As the clock ticks on the Titan sub, an expert explains what safety features a submersible should have
Australasian Science Magazine
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8M ago
OceanGate The oxygen supply of the missing Titan submersible is expected to run out today around 10am GMT, or 8pm AEST. A frantic search continues for the Titan and its five occupants, with sonar buoys having recorded “banging” noises in the search area on Tuesday and Wednesday. With the vessel’s fate yet to be determined, the general public is asking questions about the safety of such touristic endeavours. Read more: ... read full article Read related articles on: Online Feature ..read more
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Yes, AI could help us fix the productivity slump – but it can’t fix everything
Australasian Science Magazine
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8M ago
Google DeepMind/Unsplash, CC BY-SA Our nation is experiencing its lowest productivity growth in 60 years, according to the Committee for the Economic Development of Australia. And this downturn is reflected across most advanced economies worldwide. So it’s not surprising some see the rise of artificial intelligence (AI)... read full article Read related articles on: Online Feature ..read more
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What is a solstice? An astronomer explains the long and short of days, years and seasons
Australasian Science Magazine
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8M ago
A long-exposure photo reveals the Sun's path in the sky every day for a six-month period. Bob Fosbury / Flickr, CC BY-SA Happy solstice everyone! The mid-year... read full article Read related articles on: Online Feature ..read more
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Scientific fraud is rising, and automated systems won't stop it. We need research detectives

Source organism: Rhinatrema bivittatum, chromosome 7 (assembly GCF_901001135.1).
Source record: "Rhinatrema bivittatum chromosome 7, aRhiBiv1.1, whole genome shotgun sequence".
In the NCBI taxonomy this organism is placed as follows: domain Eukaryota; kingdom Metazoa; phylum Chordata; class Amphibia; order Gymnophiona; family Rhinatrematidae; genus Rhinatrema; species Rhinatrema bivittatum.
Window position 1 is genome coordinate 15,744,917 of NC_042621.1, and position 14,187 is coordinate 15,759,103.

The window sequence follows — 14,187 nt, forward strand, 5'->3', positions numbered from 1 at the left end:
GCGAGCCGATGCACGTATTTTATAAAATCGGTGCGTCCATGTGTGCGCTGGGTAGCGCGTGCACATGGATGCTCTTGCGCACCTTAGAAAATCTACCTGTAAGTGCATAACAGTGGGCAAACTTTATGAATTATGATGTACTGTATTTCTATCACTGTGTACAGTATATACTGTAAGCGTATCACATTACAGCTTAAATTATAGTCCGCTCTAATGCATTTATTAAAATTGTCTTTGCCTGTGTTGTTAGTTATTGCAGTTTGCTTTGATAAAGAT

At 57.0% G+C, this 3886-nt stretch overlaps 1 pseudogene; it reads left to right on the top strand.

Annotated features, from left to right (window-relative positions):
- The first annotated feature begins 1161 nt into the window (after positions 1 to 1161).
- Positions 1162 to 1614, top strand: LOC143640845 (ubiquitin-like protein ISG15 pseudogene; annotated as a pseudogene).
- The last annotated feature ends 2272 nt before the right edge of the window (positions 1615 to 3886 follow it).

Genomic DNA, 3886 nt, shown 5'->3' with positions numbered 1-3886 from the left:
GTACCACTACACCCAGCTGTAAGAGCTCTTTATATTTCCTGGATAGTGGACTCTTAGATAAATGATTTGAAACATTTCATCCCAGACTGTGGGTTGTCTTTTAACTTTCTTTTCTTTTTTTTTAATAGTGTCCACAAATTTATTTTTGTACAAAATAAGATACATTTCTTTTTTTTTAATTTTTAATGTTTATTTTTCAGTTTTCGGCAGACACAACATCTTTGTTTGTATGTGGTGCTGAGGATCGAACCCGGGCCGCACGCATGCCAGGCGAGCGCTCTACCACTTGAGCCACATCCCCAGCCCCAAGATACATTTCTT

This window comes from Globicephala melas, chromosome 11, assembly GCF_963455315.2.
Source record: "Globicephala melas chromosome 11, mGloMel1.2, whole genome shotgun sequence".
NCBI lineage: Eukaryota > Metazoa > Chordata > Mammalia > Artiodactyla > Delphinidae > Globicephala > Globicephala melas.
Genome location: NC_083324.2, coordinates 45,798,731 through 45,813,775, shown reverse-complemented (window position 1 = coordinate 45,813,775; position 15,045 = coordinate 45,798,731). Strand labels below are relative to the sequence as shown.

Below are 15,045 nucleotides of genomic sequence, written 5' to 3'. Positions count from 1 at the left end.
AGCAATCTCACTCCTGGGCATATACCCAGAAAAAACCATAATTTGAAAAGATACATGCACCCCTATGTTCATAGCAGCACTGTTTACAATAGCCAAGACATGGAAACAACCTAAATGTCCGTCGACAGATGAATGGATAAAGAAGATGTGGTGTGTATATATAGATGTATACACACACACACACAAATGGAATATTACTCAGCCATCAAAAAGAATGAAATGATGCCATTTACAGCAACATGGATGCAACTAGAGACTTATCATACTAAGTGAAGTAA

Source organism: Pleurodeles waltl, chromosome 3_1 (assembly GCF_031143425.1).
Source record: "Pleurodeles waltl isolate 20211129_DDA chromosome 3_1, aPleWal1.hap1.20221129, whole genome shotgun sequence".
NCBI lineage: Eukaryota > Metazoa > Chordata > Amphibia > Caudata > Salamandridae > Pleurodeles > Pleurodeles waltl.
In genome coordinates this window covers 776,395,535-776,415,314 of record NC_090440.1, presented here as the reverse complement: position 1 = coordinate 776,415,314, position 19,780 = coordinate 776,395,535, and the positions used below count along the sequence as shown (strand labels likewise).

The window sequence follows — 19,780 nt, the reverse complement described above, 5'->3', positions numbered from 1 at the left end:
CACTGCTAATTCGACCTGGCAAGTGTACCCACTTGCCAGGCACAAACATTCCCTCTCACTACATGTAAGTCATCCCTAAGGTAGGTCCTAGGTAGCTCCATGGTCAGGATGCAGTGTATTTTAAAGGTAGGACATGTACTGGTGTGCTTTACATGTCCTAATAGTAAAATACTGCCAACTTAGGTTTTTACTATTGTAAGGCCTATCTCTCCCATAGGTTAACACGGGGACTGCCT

Australasian Science Magazine
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8M ago
Unsplash Fraud in science is alarmingly common. Sometimes researchers lie about results and invent data to win funding and prestige. Other times, researchers might pay to stage and publish entirely bogus studies to win an undeserved pay rise – fuelling a “paper mill” industry worth an estimated €1 billion a year. Some of this rubbish can be easily spotted by peer reviewers, but the peer review system has become badly... read full article Read related articles on: Online Feature ..read more
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Missing Titanic sub: what are submersibles, how do they communicate, and what may have gone wrong?
Australasian Science Magazine
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8M ago
OceanGate An extensive search and rescue operation is underway to locate a commercial submersible that went missing during a dive to the Titanic shipwreck. According to the US Coast Guard, contact with the submersible was lost about one hour and 45 minutes into the dive, with five people onboard. The vessel was reported overdue at 9.13pm local time on Sunday (12.13pm AEST, Monday). ... read full article Read related articles on: Online Feature ..read more
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AI is already being used in healthcare. But not all of it is 'medical grade'
Australasian Science Magazine
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8M ago